3 Ways to Use
1. Post Your Budget
2. Host a Community
3. Share Your History
Sylvia Sweets Tea Room
Corner of School and
Main Streets, Brockton, Mass.
• Uploaded January 8, 2008 with assorted notes,
subjects, call number, etc.
• 20+ comments from Jan 2008 to last week
• Internal meetings began early 2007
• Zero staff members worked full-time on this project!
• Purchased a Flickr Pro account at $24.95/year
• 1-time cost of 222 hours of tech programming over 6
• Uploaded 3,100 photos in January 2008
• Ongoing costs involve a 7-member team,
equivalent to 1 FTE (including tracking LOC
photo usage on external blogs, communications, etc)
…9 Months Later:
…24 Hours Later
• 5,621 photos as of 3/19/09
• All 3,100+ photos viewed
• 10 Million+ views
• 392,000 views on the
• Site averages 500,000
views a month
• 650,000 views of photos
• 7,166 comments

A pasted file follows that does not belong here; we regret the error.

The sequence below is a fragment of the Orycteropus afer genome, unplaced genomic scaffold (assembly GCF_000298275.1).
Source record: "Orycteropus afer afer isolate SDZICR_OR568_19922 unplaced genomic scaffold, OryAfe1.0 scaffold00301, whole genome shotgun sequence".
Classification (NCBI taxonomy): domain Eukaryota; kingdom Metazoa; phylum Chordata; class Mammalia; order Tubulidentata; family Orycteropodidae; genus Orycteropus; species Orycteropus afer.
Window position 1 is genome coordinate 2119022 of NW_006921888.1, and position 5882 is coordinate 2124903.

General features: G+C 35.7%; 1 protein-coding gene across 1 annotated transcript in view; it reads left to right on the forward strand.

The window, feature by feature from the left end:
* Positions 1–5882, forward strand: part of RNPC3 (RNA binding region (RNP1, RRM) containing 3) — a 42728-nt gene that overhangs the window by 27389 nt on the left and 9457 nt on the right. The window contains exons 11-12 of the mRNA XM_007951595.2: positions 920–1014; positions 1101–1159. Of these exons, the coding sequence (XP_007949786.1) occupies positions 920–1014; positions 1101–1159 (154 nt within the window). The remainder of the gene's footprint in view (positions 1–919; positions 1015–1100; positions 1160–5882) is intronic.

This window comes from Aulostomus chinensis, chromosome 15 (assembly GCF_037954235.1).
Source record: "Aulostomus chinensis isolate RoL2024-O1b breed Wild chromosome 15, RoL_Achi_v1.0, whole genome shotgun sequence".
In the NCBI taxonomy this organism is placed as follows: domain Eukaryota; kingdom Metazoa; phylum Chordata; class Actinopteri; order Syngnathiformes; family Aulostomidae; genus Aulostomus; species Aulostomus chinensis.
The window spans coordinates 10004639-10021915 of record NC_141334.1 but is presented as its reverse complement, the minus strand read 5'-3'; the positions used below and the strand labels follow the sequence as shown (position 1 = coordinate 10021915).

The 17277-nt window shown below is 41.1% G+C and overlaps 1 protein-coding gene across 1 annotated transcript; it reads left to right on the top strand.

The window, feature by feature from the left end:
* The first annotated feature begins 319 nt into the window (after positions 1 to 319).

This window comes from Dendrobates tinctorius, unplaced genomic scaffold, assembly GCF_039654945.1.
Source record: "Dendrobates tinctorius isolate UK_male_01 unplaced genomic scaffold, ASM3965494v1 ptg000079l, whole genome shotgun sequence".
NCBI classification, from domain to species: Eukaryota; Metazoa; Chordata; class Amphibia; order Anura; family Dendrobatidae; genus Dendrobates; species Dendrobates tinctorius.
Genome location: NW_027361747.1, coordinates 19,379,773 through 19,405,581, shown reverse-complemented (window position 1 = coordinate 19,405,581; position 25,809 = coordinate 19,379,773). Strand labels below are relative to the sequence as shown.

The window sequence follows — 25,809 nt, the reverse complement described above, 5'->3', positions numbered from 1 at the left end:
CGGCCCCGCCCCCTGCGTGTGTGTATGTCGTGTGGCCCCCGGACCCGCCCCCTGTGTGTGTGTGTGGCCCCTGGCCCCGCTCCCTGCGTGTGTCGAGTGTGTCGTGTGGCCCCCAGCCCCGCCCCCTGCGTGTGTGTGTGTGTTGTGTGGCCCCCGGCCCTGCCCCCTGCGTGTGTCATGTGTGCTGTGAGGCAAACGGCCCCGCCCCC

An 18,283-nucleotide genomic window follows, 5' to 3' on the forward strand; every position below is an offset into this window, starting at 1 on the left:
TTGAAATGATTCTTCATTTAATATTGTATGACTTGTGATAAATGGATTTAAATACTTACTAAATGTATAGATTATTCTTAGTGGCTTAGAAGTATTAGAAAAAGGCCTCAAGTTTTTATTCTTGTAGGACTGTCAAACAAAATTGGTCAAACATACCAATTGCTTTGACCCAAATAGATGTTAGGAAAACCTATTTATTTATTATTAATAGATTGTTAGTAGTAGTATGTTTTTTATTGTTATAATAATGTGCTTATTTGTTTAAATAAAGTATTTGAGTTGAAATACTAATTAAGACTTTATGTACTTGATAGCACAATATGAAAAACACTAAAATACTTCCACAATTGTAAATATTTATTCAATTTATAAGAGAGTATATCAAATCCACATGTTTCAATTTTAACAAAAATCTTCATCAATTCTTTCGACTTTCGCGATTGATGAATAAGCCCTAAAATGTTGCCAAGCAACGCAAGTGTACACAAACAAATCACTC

• 1.1 million total views on LOC
• Flickr members favorited
79% of photos
• 420 photos had comments
• Between Jan - May 2008,
average LOC PPOC websites
• 1,200 photos were favorited rose 20% per month,
compared to 2007
“Increasing the ability to engage and
connect with photos increases the
sense of ownership and respect that
people feel for these photos.”
“Lessons learned from this project
provide guideposts to the type of
experience that people would like to
have with our collections.”
Steps to Implementation
1. Why? Tie to mission, goals, objectives, needs, gaps.
2. Who? Assign owner/contributors; define audience.
3. How? Decide which tools best meet goals.
4. What? Content is the key to success.
5. When? Create a schedule to implement and evaluate.
“I have never been one for networking of any kind,
so I wasn’t really thrilled at the prospect
of jumping into the world of social networking.
However, as I aspired to the ranks of the federal
government’s Senior Executive Service,
I realized that building coalitions and developing
an extensive network of associates helps us
collaborate and share best practices and